Mary Karr is a poet, essayist and memoirist. This essay is adapted from her new book, “The Art of Memoir.”
On the first day of a memoir class, I often try to douse my students’ flaming certainty about the unassailability of their memories. So I fake a fight with a colleague while a videographer’s camera whirs in back. Then I ask the class to record what it just saw.
For the caliber of grad students I teach, you might think the exercise would be a slam dunk. Syracuse University’s MFA program receives almost 800 applicants for 12 spots, and we choose a brilliant, idiosyncratic mix: In poetry we once turned down a Harvard grad for a gay ex-Marine. In fiction, a Yale summa cum laude lost a seat to a former Barnum & Bailey clown. You’d guess that these bright, mostly young, fairly sensitive witnesses would nail the exchange down to the color of my rival’s socks.
Instead, their recollections are riddled with errors.
Picture a seminar room with tables in a horseshoe arrangement and some 20 grad students, mostly in black, each propping up a foam cup of lukewarm liquid. I explain the videographer by saying a class transcript may help with a book on memoir I’m writing.
Following a script, I apologize for leaving my phone on but claim I have an administrative problem to work out halfway through our three-hour class. At planned intervals, my co-conspirator calls, putatively to ask — harangue? — me about swapping classrooms. The students hear me be jovial and accommodating, though I hustle him off the phone, saying we can talk at the break.
An hour before he’s due, my colleague steams into the room. A 50-ish poet with a shaved head, he has tightened his mouth into a line and is claiming that this is his seminar room. We need to clear out. Now.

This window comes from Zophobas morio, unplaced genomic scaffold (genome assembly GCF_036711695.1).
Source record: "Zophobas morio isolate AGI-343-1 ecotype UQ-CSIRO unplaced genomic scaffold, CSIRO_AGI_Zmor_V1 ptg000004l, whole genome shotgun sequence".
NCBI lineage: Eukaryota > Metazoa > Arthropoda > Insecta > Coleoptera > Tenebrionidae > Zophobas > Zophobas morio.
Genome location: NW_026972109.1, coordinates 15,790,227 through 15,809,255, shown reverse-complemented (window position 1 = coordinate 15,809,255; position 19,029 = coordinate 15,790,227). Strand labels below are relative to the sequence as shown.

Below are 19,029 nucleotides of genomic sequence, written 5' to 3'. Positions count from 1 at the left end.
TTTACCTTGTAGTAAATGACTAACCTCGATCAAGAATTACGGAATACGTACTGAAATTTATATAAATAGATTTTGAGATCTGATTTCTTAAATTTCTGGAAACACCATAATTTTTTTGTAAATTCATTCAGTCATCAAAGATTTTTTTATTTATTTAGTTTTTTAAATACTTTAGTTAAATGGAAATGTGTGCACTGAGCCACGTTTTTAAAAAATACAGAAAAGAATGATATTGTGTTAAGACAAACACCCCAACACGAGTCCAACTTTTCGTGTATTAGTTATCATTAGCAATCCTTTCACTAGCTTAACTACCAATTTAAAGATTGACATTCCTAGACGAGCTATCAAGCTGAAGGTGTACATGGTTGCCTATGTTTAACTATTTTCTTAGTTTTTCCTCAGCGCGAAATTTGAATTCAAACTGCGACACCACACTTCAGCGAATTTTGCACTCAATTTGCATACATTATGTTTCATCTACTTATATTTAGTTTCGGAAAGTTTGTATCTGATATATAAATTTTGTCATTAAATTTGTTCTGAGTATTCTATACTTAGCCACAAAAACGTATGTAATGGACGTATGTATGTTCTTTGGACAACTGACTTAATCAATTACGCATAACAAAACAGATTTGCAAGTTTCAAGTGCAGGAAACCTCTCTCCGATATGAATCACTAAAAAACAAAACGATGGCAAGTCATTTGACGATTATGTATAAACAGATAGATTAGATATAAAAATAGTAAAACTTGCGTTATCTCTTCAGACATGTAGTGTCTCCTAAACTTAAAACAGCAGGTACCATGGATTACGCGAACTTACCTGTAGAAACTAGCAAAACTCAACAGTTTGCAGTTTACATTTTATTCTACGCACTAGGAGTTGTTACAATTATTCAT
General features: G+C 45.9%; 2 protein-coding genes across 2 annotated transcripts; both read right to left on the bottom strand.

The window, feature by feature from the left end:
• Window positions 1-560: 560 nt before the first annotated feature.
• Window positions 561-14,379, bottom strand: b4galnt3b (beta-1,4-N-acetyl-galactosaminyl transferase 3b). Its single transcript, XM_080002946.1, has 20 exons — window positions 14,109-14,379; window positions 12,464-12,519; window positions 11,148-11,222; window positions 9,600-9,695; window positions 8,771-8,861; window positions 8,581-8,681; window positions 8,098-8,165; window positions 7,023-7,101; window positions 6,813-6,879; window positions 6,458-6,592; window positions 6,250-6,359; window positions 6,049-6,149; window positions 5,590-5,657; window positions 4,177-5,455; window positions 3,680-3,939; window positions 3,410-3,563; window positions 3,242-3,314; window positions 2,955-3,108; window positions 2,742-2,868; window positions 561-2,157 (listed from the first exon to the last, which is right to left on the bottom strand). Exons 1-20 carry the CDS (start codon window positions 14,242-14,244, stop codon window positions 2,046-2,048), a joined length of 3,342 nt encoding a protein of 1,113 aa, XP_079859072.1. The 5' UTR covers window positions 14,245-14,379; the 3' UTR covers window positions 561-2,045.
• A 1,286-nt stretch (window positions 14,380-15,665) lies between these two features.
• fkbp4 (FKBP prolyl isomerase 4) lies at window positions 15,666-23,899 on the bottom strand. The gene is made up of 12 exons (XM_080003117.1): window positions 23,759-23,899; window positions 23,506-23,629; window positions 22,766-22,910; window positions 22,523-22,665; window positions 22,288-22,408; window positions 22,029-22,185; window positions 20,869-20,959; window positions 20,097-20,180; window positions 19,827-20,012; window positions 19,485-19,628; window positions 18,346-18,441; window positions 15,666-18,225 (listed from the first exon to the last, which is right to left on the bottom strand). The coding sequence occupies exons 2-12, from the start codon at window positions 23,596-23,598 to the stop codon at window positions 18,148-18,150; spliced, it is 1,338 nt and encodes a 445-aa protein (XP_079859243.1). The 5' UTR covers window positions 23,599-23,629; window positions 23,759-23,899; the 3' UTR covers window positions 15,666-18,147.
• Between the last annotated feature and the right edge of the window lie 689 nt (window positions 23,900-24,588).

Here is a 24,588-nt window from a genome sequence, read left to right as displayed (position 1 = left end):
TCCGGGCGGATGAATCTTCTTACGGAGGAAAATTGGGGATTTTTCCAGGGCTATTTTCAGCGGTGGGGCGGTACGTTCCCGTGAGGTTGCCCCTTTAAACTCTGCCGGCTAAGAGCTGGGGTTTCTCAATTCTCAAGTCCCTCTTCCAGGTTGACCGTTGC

The two of us are playing against type. He’s known as low-key and easygoing, and I as — how to say it? — noisy? Southern? He raises his voice. I suggest we step outside. He steps forward, I step back. He’s tall, I’m short. I try to defuse the situation. He says for once I should do what everybody else does and cooperate. He tells me to “go f---” myself — or do I only remember it that way? Then he heaves a sheaf of papers into the air and stalks out. The students are agog. On the video, they cut their eyes away from us to connect with each other.
Paralyzed silence. Am I okay, the needy kid asks, Bambi-eyed.
I explain the ruse, and the group’s burst of laughter reveals a collective awkwardness. One joker claims he’s suing for trauma, since he flashed back to his parents fighting. But when I ask the students to jot down what they saw and share their recollections, the mistakes pop up like dandelions.
It’s not just them. Studies have shown that even the best minds warp and blur what they see. For all of memory’s power to yank us back into an overwhelming past, it can also fail big time — both short term (the lost vehicle in a parking lot, the name at the tip of your tongue) and long term (we made out in high school?).
For example, memoirist Carolyn See recalled her husband bailing on her while she metaphorically held on to his leg. But her children and ex corrected her, saying she’d sent him packing. My late friend David Carr of the New York Times tried to track down the facts about his most deranged coke-fiend years in “The Night of the Gun,” using his investigative skills and a video camera to interview old running partners in Minneapolis. The highlight concerns a face-off with a gun-toting maniac. The big reversal? It turned out David was the maniac wagging the gun. When he recounted that discovery to me years later, the discrepancy still set him back.
In fairness to David’s memory, he was strung out at the time, but still. How can the mind get things so right, yet so wrong? Neurologist Jonathan Mink explained to me that with memories as intense as David’s, we often record the emotion alone, all detail blurred into an unreadable smear.